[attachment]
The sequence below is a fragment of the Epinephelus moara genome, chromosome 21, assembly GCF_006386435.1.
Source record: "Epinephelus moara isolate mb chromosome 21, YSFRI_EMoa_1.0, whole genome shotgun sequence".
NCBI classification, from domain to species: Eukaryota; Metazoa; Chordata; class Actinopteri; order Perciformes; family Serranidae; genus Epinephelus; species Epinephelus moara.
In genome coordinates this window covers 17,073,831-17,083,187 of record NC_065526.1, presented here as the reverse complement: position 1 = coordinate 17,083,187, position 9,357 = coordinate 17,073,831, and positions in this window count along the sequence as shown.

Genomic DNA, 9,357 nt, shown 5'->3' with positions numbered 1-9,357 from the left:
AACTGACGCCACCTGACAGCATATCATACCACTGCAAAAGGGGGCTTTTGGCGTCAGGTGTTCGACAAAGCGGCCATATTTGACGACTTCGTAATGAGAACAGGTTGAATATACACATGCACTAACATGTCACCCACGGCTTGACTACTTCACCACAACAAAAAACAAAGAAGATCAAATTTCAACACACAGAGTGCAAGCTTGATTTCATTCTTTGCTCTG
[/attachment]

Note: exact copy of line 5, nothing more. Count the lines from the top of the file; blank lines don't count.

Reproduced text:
Genomic DNA, 9,357 nt, shown 5'->3' with positions numbered 1-9,357 from the left: